Source: —

Yesterday afternoon, the department cynically painted groundwater users as unwilling to “take action to avoid curtailment,” but this portrayal is blatantly false. From 2016 through 2022 groundwater pumpers, on average, conserved (through pumping reductions and aquifer recharge) over 312,000 acre-feet of water annually — much more than was required under the 2015 settlement agreement between canal and groundwater users. Groundwater users have offered, several times, to pay to modernize the Twin Falls Canal, but that offer has been repeatedly rejected. About five months ago, our groundwater district submitted a robust mitigation plan to the department that included aggressive reductions in groundwater-irrigated acreage, ambitious investments in system improvements, and other activities. Other groundwater districts also submitted mitigation plans to the department, but the director has ignored each one, refusing to even set a hearing date for them. This spring, groundwater pumpers worked with neighboring canals to maximize aquifer recharge. And in May, at no small cost, groundwater irrigators leased enough storage water to fully cover our portion of the projected shortfall. That mitigation water, ultimately, was rejected by the director. In short, groundwater pumpers’ mitigation and conservation efforts have been repeatedly blocked by the director.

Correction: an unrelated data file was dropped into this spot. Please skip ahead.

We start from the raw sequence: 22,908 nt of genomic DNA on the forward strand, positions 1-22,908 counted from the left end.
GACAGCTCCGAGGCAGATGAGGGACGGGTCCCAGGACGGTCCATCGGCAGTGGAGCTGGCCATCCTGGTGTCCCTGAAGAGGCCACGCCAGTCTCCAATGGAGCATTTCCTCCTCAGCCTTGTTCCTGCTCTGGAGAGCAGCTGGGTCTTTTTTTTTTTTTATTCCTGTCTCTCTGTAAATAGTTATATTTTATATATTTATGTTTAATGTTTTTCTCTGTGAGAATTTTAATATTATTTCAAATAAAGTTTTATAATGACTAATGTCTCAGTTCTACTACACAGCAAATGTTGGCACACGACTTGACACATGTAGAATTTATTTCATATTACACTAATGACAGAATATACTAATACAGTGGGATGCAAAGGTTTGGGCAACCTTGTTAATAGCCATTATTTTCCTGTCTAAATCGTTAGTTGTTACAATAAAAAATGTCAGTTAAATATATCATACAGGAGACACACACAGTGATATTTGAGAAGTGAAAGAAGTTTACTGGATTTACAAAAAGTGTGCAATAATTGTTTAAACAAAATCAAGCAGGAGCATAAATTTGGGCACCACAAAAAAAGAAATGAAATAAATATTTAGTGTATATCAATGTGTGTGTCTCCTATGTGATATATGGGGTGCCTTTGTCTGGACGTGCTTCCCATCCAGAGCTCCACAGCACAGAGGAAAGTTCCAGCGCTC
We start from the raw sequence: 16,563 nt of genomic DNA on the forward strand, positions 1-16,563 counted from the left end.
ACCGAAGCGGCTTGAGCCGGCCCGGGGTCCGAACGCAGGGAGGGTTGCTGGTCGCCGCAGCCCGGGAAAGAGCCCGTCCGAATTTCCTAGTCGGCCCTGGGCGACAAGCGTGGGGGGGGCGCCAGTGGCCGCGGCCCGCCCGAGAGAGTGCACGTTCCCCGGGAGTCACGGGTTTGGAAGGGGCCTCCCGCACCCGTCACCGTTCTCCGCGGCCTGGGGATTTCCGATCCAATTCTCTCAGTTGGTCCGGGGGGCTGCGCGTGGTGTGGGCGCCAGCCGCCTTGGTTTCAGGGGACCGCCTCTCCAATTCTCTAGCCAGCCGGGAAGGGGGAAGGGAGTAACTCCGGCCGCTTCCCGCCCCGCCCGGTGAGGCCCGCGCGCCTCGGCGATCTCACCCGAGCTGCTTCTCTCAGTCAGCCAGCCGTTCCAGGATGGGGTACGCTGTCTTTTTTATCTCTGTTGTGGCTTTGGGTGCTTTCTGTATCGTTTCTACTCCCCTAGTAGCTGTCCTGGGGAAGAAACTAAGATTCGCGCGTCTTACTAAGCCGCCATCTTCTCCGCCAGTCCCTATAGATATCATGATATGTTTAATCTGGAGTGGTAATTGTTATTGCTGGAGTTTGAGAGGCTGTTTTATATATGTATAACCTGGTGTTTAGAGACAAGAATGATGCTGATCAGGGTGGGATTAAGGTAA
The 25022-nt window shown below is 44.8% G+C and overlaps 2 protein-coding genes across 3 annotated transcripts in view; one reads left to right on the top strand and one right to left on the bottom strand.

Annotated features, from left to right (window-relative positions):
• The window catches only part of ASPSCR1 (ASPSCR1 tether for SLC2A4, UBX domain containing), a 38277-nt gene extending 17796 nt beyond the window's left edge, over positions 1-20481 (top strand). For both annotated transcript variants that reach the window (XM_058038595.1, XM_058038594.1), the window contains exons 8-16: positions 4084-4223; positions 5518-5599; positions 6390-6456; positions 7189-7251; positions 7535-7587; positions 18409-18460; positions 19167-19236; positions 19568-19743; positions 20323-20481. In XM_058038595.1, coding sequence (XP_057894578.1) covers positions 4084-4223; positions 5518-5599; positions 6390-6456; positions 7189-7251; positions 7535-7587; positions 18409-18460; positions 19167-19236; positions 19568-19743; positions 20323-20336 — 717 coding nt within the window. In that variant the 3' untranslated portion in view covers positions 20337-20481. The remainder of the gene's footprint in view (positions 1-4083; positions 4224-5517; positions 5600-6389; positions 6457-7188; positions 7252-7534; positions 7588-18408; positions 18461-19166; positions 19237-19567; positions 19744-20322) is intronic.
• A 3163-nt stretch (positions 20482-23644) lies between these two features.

It’s hard to understand why the department chooses to be so openly hostile to groundwater irrigators or why they decided to inflict widespread, massive curtailment on the state in a year when water is abundantly plentiful. This is not what sound resource management looks like. It’s time for Idaho’s elected officials to step up and demonstrate true leadership on this crucial issue. This is not how Idaho water law, which relies on both “priority of time” and “the public policy of reasonable use of water,” was ever intended to work.



According to Buxton, the solution lies in transparency and accountability. She calls for real-time data on water allocation to be made easily accessible to the public. This would allow citizens to see exactly where their water is going and to hold those in charge accountable for their decisions.

Furthermore, Buxton advocates for a more equitable distribution of water rights, one that prioritizes the needs of farmers, the environment, and disadvantaged communities. This would require a fundamental shift in the way water is valued and managed in California, moving away from a system that treats it as a commodity to be exploited for profit.